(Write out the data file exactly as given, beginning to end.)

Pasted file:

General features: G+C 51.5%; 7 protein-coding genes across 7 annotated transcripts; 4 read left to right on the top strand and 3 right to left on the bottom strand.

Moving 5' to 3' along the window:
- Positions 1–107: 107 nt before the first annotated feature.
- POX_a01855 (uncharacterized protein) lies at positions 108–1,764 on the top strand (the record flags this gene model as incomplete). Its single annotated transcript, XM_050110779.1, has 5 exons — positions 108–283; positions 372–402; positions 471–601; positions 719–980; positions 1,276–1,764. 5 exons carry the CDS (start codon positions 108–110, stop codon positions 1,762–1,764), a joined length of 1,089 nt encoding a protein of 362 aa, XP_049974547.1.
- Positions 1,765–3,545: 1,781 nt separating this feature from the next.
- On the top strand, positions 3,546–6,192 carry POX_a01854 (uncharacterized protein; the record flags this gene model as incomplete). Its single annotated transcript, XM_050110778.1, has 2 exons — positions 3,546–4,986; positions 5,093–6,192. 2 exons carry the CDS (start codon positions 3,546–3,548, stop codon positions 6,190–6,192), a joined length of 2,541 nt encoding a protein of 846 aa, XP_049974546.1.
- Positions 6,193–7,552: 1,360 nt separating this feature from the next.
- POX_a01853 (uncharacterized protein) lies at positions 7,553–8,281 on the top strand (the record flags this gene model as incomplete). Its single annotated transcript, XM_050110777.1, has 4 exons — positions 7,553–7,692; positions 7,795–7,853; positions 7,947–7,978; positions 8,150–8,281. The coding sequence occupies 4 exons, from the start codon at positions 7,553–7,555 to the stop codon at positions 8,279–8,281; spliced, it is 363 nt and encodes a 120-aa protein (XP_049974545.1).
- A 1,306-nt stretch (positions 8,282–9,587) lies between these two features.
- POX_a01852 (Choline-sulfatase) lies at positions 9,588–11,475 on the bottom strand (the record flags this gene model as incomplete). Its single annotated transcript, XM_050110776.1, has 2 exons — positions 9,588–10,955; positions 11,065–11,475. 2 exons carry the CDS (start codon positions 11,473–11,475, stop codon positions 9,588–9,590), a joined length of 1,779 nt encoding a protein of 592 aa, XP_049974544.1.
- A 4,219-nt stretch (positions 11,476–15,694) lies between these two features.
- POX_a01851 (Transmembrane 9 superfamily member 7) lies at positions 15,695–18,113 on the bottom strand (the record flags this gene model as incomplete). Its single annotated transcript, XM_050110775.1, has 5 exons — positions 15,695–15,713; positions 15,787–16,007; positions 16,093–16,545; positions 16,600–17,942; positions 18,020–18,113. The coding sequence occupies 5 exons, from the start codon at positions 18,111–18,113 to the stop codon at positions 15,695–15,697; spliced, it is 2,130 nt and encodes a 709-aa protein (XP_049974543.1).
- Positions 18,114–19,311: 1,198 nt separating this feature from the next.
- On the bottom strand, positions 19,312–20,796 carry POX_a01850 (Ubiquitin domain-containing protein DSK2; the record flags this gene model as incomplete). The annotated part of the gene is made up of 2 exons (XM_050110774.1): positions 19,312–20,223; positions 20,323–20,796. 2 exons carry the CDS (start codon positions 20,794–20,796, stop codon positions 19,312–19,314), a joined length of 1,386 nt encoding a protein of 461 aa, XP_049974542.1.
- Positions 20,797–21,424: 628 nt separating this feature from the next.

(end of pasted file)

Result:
General features: G+C 51.5%; 7 protein-coding genes across 7 annotated transcripts; 4 read left to right on the top strand and 3 right to left on the bottom strand.

Moving 5' to 3' along the window:
- Positions 1–107: 107 nt before the first annotated feature.
- POX_a01855 (uncharacterized protein) lies at positions 108–1,764 on the top strand (the record flags this gene model as incomplete). Its single annotated transcript, XM_050110779.1, has 5 exons — positions 108–283; positions 372–402; positions 471–601; positions 719–980; positions 1,276–1,764. 5 exons carry the CDS (start codon positions 108–110, stop codon positions 1,762–1,764), a joined length of 1,089 nt encoding a protein of 362 aa, XP_049974547.1.
- Positions 1,765–3,545: 1,781 nt separating this feature from the next.
- On the top strand, positions 3,546–6,192 carry POX_a01854 (uncharacterized protein; the record flags this gene model as incomplete). Its single annotated transcript, XM_050110778.1, has 2 exons — positions 3,546–4,986; positions 5,093–6,192. 2 exons carry the CDS (start codon positions 3,546–3,548, stop codon positions 6,190–6,192), a joined length of 2,541 nt encoding a protein of 846 aa, XP_049974546.1.
- Positions 6,193–7,552: 1,360 nt separating this feature from the next.
- POX_a01853 (uncharacterized protein) lies at positions 7,553–8,281 on the top strand (the record flags this gene model as incomplete). Its single annotated transcript, XM_050110777.1, has 4 exons — positions 7,553–7,692; positions 7,795–7,853; positions 7,947–7,978; positions 8,150–8,281. The coding sequence occupies 4 exons, from the start codon at positions 7,553–7,555 to the stop codon at positions 8,279–8,281; spliced, it is 363 nt and encodes a 120-aa protein (XP_049974545.1).
- A 1,306-nt stretch (positions 8,282–9,587) lies between these two features.
- POX_a01852 (Choline-sulfatase) lies at positions 9,588–11,475 on the bottom strand (the record flags this gene model as incomplete). Its single annotated transcript, XM_050110776.1, has 2 exons — positions 9,588–10,955; positions 11,065–11,475. 2 exons carry the CDS (start codon positions 11,473–11,475, stop codon positions 9,588–9,590), a joined length of 1,779 nt encoding a protein of 592 aa, XP_049974544.1.
- A 4,219-nt stretch (positions 11,476–15,694) lies between these two features.
- POX_a01851 (Transmembrane 9 superfamily member 7) lies at positions 15,695–18,113 on the bottom strand (the record flags this gene model as incomplete). Its single annotated transcript, XM_050110775.1, has 5 exons — positions 15,695–15,713; positions 15,787–16,007; positions 16,093–16,545; positions 16,600–17,942; positions 18,020–18,113. The coding sequence occupies 5 exons, from the start codon at positions 18,111–18,113 to the stop codon at positions 15,695–15,697; spliced, it is 2,130 nt and encodes a 709-aa protein (XP_049974543.1).
- Positions 18,114–19,311: 1,198 nt separating this feature from the next.
- On the bottom strand, positions 19,312–20,796 carry POX_a01850 (Ubiquitin domain-containing protein DSK2; the record flags this gene model as incomplete). The annotated part of the gene is made up of 2 exons (XM_050110774.1): positions 19,312–20,223; positions 20,323–20,796. 2 exons carry the CDS (start codon positions 20,794–20,796, stop codon positions 19,312–19,314), a joined length of 1,386 nt encoding a protein of 461 aa, XP_049974542.1.
- Positions 20,797–21,424: 628 nt separating this feature from the next.